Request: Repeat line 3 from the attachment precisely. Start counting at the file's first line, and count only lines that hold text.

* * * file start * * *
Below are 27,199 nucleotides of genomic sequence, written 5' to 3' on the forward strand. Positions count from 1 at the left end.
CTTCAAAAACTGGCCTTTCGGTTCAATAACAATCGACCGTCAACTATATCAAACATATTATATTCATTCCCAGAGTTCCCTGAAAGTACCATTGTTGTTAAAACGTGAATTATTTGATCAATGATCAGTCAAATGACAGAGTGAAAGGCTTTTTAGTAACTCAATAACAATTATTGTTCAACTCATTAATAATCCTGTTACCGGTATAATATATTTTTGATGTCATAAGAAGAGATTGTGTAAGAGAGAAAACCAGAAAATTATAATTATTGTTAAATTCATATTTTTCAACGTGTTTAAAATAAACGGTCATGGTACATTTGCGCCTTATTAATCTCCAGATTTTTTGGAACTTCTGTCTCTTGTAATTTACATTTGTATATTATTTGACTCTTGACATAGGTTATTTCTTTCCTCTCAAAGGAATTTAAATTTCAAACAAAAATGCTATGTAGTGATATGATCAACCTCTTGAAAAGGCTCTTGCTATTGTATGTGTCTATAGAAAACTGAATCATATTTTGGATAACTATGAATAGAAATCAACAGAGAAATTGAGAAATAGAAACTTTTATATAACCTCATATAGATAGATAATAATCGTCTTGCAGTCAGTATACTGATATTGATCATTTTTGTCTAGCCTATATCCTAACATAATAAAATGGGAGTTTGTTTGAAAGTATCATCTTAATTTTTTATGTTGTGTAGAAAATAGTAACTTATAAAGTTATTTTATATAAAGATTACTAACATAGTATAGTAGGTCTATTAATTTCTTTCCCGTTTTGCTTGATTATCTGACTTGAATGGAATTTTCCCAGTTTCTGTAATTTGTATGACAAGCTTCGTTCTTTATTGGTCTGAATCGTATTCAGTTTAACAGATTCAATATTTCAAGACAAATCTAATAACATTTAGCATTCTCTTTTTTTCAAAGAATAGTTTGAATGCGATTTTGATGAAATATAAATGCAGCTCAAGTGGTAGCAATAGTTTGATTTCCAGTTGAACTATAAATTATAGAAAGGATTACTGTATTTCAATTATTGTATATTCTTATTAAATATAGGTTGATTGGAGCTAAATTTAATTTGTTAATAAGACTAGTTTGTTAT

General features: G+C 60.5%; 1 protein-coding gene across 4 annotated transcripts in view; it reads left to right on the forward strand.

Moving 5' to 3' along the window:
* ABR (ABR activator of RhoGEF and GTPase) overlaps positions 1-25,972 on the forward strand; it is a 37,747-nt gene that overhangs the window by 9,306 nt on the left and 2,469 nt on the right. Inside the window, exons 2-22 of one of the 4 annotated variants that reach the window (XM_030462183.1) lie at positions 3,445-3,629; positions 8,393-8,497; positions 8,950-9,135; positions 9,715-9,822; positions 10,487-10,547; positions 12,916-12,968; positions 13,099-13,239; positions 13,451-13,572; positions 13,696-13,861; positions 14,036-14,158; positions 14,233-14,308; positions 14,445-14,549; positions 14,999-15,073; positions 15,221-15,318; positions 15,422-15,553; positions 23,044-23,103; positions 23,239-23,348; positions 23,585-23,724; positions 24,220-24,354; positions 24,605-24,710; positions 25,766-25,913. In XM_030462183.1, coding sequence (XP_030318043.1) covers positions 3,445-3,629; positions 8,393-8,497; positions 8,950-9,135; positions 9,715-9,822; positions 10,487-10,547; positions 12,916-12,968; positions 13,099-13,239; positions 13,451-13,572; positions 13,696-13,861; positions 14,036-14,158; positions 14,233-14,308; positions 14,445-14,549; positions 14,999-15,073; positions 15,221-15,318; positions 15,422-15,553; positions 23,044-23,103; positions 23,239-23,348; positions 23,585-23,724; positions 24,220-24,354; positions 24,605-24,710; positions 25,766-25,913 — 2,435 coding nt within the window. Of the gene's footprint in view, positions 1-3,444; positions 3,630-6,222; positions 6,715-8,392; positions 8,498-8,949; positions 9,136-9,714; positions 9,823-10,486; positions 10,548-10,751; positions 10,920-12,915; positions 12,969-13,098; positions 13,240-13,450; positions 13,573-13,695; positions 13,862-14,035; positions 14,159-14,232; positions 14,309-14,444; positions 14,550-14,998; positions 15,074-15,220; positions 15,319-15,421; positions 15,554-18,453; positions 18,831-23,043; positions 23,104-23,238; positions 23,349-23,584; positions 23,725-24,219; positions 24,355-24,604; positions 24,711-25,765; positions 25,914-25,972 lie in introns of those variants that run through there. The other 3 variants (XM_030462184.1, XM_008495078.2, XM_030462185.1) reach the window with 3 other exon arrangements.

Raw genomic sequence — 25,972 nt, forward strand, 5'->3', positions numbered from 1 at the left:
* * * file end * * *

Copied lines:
General features: G+C 60.5%; 1 protein-coding gene across 4 annotated transcripts in view; it reads left to right on the forward strand.